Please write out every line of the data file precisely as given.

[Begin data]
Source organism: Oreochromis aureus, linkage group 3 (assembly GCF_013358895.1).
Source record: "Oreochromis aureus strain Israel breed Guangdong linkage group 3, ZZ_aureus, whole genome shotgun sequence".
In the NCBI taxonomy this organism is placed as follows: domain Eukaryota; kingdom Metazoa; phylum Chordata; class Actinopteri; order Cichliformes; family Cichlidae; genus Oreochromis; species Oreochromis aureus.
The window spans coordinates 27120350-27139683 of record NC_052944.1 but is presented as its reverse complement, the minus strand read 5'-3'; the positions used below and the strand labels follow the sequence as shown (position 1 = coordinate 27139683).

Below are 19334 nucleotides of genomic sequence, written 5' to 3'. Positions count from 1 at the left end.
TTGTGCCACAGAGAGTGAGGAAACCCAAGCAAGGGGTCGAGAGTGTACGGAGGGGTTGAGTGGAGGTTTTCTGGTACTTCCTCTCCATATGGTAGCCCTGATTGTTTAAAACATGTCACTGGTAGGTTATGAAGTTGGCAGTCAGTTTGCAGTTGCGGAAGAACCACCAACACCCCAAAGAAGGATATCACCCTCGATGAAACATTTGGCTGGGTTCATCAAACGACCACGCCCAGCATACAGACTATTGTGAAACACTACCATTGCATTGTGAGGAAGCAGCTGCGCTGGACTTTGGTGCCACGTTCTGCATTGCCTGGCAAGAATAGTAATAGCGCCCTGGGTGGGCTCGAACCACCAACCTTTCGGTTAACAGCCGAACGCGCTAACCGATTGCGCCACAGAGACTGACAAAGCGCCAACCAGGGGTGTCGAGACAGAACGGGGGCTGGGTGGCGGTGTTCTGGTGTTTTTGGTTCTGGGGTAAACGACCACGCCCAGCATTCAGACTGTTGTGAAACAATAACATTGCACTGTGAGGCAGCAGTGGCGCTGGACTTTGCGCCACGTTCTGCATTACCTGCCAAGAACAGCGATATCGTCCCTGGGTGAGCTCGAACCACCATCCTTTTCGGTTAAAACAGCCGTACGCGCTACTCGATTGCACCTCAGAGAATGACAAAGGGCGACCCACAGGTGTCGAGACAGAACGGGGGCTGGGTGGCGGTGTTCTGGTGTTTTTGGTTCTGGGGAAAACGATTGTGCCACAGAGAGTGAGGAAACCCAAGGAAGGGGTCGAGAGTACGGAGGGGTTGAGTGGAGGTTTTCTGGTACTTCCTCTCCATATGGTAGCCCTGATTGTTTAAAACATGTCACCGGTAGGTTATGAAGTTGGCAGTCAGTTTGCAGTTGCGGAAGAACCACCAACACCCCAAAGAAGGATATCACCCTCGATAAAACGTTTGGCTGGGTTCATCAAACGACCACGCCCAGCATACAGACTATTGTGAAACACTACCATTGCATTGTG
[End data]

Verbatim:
Source organism: Oreochromis aureus, linkage group 3 (assembly GCF_013358895.1).
Source record: "Oreochromis aureus strain Israel breed Guangdong linkage group 3, ZZ_aureus, whole genome shotgun sequence".
In the NCBI taxonomy this organism is placed as follows: domain Eukaryota; kingdom Metazoa; phylum Chordata; class Actinopteri; order Cichliformes; family Cichlidae; genus Oreochromis; species Oreochromis aureus.
The window spans coordinates 27120350-27139683 of record NC_052944.1 but is presented as its reverse complement, the minus strand read 5'-3'; the positions used below and the strand labels follow the sequence as shown (position 1 = coordinate 27139683).

Below are 19334 nucleotides of genomic sequence, written 5' to 3'. Positions count from 1 at the left end.
TTGTGCCACAGAGAGTGAGGAAACCCAAGCAAGGGGTCGAGAGTGTACGGAGGGGTTGAGTGGAGGTTTTCTGGTACTTCCTCTCCATATGGTAGCCCTGATTGTTTAAAACATGTCACTGGTAGGTTATGAAGTTGGCAGTCAGTTTGCAGTTGCGGAAGAACCACCAACACCCCAAAGAAGGATATCACCCTCGATGAAACATTTGGCTGGGTTCATCAAACGACCACGCCCAGCATACAGACTATTGTGAAACACTACCATTGCATTGTGAGGAAGCAGCTGCGCTGGACTTTGGTGCCACGTTCTGCATTGCCTGGCAAGAATAGTAATAGCGCCCTGGGTGGGCTCGAACCACCAACCTTTCGGTTAACAGCCGAACGCGCTAACCGATTGCGCCACAGAGACTGACAAAGCGCCAACCAGGGGTGTCGAGACAGAACGGGGGCTGGGTGGCGGTGTTCTGGTGTTTTTGGTTCTGGGGTAAACGACCACGCCCAGCATTCAGACTGTTGTGAAACAATAACATTGCACTGTGAGGCAGCAGTGGCGCTGGACTTTGCGCCACGTTCTGCATTACCTGCCAAGAACAGCGATATCGTCCCTGGGTGAGCTCGAACCACCATCCTTTTCGGTTAAAACAGCCGTACGCGCTACTCGATTGCACCTCAGAGAATGACAAAGGGCGACCCACAGGTGTCGAGACAGAACGGGGGCTGGGTGGCGGTGTTCTGGTGTTTTTGGTTCTGGGGAAAACGATTGTGCCACAGAGAGTGAGGAAACCCAAGGAAGGGGTCGAGAGTACGGAGGGGTTGAGTGGAGGTTTTCTGGTACTTCCTCTCCATATGGTAGCCCTGATTGTTTAAAACATGTCACCGGTAGGTTATGAAGTTGGCAGTCAGTTTGCAGTTGCGGAAGAACCACCAACACCCCAAAGAAGGATATCACCCTCGATAAAACGTTTGGCTGGGTTCATCAAACGACCACGCCCAGCATACAGACTATTGTGAAACACTACCATTGCATTGTG